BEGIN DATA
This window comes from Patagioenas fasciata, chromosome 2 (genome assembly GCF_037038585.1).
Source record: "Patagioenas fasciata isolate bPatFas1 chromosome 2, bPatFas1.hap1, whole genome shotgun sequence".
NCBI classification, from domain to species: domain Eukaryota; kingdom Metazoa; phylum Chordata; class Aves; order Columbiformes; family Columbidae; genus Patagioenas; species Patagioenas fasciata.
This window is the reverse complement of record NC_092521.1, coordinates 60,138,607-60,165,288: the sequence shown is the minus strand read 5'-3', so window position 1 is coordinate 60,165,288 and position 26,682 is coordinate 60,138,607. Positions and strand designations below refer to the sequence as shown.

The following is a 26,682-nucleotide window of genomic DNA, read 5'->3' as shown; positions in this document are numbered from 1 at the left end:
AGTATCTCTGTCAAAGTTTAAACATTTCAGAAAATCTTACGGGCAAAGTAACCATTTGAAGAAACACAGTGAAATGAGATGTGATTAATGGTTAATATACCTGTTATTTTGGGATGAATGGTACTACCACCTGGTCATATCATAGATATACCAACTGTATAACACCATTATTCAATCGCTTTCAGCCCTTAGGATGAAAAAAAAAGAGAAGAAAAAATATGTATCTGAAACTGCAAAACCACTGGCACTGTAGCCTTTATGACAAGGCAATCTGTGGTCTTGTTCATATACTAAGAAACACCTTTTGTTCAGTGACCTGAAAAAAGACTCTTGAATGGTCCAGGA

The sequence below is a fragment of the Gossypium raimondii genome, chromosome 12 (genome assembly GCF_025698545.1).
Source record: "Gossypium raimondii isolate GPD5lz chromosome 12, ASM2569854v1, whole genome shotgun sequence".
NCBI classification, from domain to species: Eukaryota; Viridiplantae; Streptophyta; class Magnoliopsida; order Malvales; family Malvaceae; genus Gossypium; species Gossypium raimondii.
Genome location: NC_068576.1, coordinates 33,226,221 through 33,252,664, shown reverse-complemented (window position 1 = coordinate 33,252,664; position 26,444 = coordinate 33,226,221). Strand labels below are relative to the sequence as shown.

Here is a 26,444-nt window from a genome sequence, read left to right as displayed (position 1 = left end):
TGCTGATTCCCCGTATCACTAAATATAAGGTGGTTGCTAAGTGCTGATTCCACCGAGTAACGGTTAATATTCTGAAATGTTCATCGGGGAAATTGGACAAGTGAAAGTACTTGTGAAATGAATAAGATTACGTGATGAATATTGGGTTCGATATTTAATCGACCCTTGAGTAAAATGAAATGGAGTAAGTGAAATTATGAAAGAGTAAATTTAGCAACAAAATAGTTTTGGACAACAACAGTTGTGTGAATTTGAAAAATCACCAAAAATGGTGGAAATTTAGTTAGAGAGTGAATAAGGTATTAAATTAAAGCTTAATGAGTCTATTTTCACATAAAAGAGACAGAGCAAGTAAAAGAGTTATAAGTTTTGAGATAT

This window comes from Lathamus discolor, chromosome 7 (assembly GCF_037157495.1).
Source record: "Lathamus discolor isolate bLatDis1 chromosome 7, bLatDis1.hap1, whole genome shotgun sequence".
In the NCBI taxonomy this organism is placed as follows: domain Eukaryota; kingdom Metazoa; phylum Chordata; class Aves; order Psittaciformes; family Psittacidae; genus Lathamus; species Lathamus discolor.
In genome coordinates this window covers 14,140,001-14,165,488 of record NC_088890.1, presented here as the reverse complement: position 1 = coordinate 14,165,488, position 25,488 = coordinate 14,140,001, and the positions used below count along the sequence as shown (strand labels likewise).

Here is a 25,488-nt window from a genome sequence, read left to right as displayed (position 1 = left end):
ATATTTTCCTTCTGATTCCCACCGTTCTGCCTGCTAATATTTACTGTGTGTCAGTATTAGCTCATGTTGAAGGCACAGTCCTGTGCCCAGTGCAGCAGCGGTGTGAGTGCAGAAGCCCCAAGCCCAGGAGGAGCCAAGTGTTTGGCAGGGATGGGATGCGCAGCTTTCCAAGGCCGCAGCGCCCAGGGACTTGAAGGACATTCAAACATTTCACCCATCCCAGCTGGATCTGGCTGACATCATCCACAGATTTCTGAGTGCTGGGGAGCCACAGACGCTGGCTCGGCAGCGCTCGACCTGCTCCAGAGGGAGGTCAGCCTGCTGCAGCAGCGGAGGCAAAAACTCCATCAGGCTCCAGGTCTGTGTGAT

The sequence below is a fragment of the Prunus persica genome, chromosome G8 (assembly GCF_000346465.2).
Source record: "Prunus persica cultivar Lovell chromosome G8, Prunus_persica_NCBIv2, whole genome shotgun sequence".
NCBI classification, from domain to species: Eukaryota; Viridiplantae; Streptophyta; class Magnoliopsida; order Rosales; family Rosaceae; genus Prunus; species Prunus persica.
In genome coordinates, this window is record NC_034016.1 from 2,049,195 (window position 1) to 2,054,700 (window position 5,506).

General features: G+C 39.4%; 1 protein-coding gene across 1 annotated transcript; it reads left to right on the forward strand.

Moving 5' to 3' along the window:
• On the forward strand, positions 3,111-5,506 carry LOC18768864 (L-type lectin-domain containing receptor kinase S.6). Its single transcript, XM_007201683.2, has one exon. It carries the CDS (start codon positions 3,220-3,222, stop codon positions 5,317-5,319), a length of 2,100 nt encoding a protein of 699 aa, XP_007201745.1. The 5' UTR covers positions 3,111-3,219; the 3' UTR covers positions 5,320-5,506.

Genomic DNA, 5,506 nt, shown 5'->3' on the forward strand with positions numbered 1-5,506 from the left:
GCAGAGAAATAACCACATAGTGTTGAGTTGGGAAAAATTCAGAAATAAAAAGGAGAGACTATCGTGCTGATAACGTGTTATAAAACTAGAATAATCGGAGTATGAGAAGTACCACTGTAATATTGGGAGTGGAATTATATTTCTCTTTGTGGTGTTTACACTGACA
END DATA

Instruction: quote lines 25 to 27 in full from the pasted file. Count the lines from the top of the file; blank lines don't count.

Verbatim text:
• On the forward strand, positions 3,111-5,506 carry LOC18768864 (L-type lectin-domain containing receptor kinase S.6). Its single transcript, XM_007201683.2, has one exon. It carries the CDS (start codon positions 3,220-3,222, stop codon positions 5,317-5,319), a length of 2,100 nt encoding a protein of 699 aa, XP_007201745.1. The 5' UTR covers positions 3,111-3,219; the 3' UTR covers positions 5,320-5,506.

Genomic DNA, 5,506 nt, shown 5'->3' on the forward strand with positions numbered 1-5,506 from the left:
GCAGAGAAATAACCACATAGTGTTGAGTTGGGAAAAATTCAGAAATAAAAAGGAGAGACTATCGTGCTGATAACGTGTTATAAAACTAGAATAATCGGAGTATGAGAAGTACCACTGTAATATTGGGAGTGGAATTATATTTCTCTTTGTGGTGTTTACACTGACA